Scholarship of Teaching and Learning (SOTL)
Scholarship of Teaching and Learning is:
- A problem on an issue in teaching or learning, the study of the problem using strategies related to the disciplinary epistemologies, analyzing the results, disseminating the information, having peers review the study, and performing self-reflection (Cambridge, 2001).
- The continual learning about teaching and the resultant use of such knowledge (Kreber & Cranton, 2000).
- Determining which elements of the research, results or reflections to be published or presented (Richlin, 2001).
- Incorporates the three interrelated elements of engagement with current teaching and learning knowledge, reflection of this knowledge as used in one's discipline, and sharing the subsequent results within the discipline (Martin, Benjamin, Prosser & Trigwell, 1999).
Good Teaching - Scholarly Teaching - SOTL
According to McKinney (2003), good teaching, scholarly teaching, and SOTL need to be distinguished. Good teaching has been evaluated by a number of methods including end-of-course evaluations, peer observation judgments, and self reflective portfolios. In essense, however, good teaching is that which promotes student learning and other desired student outcomes. Good teaching can support departmental and institutional missions and objectives. Through research on education and OTL, information on good teaching has come to light (e.g., Astin, 1993; Chickering and Gamson, 1987; Pascarella & Terenzini, 1991).
Scholarly teaching, on the other hand, involves using a scholarly approach to teaching similar to those one would use in other areas of knowledge and practice (McKinney, 2003). Scholarly teachers perceive teaching as a profession and thus one should also develop expertise on teaching and learning. Scholarly teachers are involved in activities such as reflecting on their teaching, using classroom assessment techniques, dialoguing with peers on common teaching issues, experimenting, and taking to practice their findings from the teaching and learning literature. Scholarly teaching is integrally linked to reflective practice (e.g., Brookfield, 1995; Schon, 1983). This conception of scholarly teaching is related to what Boyer (1990) labeled the scholarship of teaching.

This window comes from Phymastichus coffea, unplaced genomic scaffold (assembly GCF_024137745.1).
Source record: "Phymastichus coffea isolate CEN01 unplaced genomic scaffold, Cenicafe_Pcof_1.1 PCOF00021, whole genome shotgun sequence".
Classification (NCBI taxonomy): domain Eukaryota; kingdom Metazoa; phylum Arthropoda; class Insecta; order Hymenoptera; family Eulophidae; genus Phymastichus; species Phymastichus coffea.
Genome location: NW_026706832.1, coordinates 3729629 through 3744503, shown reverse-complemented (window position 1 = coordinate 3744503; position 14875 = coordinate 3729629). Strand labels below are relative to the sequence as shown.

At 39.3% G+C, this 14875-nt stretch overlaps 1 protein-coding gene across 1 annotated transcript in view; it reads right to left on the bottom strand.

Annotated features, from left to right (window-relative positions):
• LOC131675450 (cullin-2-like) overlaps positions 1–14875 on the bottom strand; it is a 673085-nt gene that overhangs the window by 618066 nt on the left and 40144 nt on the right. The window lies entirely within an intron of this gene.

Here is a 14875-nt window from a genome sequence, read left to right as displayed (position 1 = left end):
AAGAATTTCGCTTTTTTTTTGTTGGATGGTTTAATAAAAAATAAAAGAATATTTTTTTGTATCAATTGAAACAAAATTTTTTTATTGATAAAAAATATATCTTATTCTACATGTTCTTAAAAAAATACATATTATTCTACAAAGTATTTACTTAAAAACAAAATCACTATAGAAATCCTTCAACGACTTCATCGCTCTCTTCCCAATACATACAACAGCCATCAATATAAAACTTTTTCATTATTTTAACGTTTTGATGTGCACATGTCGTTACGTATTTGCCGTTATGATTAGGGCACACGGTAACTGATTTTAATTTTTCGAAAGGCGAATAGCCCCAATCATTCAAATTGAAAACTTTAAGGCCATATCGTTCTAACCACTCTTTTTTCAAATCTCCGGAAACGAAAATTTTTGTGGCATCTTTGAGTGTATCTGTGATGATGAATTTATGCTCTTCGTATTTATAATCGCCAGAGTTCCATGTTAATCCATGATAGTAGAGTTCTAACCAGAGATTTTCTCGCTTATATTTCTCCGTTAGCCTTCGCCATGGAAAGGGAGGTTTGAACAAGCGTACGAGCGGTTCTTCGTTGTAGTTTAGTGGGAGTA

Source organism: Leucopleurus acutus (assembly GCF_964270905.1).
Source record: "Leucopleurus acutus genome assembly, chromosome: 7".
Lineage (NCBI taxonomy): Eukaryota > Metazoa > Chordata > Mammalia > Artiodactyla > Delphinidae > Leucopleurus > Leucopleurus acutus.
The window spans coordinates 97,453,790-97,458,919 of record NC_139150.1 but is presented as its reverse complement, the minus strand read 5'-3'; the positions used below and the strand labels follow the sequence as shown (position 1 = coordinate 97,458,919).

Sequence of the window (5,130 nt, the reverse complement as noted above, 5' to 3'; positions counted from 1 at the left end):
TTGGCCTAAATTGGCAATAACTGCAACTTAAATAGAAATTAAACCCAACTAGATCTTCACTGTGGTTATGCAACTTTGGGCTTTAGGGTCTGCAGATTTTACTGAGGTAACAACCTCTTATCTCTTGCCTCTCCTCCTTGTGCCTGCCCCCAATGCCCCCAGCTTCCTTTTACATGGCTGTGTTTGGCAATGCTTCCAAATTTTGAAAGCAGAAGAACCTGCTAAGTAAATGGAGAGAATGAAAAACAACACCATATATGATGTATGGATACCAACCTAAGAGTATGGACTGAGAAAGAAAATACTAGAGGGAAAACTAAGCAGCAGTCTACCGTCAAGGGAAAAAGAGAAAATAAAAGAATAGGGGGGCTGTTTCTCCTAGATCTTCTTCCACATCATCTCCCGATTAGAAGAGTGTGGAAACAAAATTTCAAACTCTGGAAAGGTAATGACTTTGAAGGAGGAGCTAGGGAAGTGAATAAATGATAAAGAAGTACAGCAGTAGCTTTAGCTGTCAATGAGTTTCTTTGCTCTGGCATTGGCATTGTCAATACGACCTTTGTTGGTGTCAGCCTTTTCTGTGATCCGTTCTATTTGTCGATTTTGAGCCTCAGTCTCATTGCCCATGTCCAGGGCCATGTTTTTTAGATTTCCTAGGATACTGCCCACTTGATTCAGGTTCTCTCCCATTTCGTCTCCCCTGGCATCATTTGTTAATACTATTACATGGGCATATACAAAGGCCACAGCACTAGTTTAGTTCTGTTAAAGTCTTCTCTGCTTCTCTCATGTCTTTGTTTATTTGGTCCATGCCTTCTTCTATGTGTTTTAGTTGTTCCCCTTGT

SOTL supports a rigorous and engaging study of teaching and/or learning, public dissemination of the results, and peer review (Shulman, 2001). Given the disciplinary differences in epistemology and need for interdisciplinary SOTL, the term "study" is broadly defined. Dissemination can occur via resentations and/or publications, and be local, regional, national or international. SoTL primarily has applied to higher education teaching and learning practices within the classroom and within a given discipline.